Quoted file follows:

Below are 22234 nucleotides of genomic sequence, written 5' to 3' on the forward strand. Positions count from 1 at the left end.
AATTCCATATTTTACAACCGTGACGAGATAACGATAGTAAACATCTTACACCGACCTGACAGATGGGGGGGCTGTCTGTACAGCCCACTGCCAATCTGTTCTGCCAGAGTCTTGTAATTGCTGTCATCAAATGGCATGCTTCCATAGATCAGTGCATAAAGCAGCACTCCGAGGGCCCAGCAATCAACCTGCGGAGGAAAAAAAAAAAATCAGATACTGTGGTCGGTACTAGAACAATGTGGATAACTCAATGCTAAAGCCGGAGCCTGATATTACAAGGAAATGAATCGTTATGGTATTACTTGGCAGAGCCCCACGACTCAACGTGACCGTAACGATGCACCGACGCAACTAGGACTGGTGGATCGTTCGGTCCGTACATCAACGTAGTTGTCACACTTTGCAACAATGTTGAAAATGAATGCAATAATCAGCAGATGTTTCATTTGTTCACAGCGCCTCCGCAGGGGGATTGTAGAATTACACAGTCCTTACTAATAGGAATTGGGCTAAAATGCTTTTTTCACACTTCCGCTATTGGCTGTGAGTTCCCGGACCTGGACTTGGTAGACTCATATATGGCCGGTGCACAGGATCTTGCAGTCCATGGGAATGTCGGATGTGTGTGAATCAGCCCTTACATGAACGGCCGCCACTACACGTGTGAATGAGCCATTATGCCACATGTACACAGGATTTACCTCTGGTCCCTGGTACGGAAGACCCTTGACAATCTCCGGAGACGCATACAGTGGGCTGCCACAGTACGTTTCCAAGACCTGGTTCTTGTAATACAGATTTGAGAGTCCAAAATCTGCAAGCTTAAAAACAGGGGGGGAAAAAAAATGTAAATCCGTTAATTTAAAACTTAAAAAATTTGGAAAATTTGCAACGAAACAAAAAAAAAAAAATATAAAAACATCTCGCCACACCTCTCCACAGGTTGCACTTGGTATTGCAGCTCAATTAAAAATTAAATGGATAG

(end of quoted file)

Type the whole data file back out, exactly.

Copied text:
Below are 22234 nucleotides of genomic sequence, written 5' to 3' on the forward strand. Positions count from 1 at the left end.
AATTCCATATTTTACAACCGTGACGAGATAACGATAGTAAACATCTTACACCGACCTGACAGATGGGGGGGCTGTCTGTACAGCCCACTGCCAATCTGTTCTGCCAGAGTCTTGTAATTGCTGTCATCAAATGGCATGCTTCCATAGATCAGTGCATAAAGCAGCACTCCGAGGGCCCAGCAATCAACCTGCGGAGGAAAAAAAAAAAATCAGATACTGTGGTCGGTACTAGAACAATGTGGATAACTCAATGCTAAAGCCGGAGCCTGATATTACAAGGAAATGAATCGTTATGGTATTACTTGGCAGAGCCCCACGACTCAACGTGACCGTAACGATGCACCGACGCAACTAGGACTGGTGGATCGTTCGGTCCGTACATCAACGTAGTTGTCACACTTTGCAACAATGTTGAAAATGAATGCAATAATCAGCAGATGTTTCATTTGTTCACAGCGCCTCCGCAGGGGGATTGTAGAATTACACAGTCCTTACTAATAGGAATTGGGCTAAAATGCTTTTTTCACACTTCCGCTATTGGCTGTGAGTTCCCGGACCTGGACTTGGTAGACTCATATATGGCCGGTGCACAGGATCTTGCAGTCCATGGGAATGTCGGATGTGTGTGAATCAGCCCTTACATGAACGGCCGCCACTACACGTGTGAATGAGCCATTATGCCACATGTACACAGGATTTACCTCTGGTCCCTGGTACGGAAGACCCTTGACAATCTCCGGAGACGCATACAGTGGGCTGCCACAGTACGTTTCCAAGACCTGGTTCTTGTAATACAGATTTGAGAGTCCAAAATCTGCAAGCTTAAAAACAGGGGGGGAAAAAAAATGTAAATCCGTTAATTTAAAACTTAAAAAATTTGGAAAATTTGCAACGAAACAAAAAAAAAAAAATATAAAAACATCTCGCCACACCTCTCCACAGGTTGCACTTGGTATTGCAGCTCAATTAAAAATTAAATGGATAG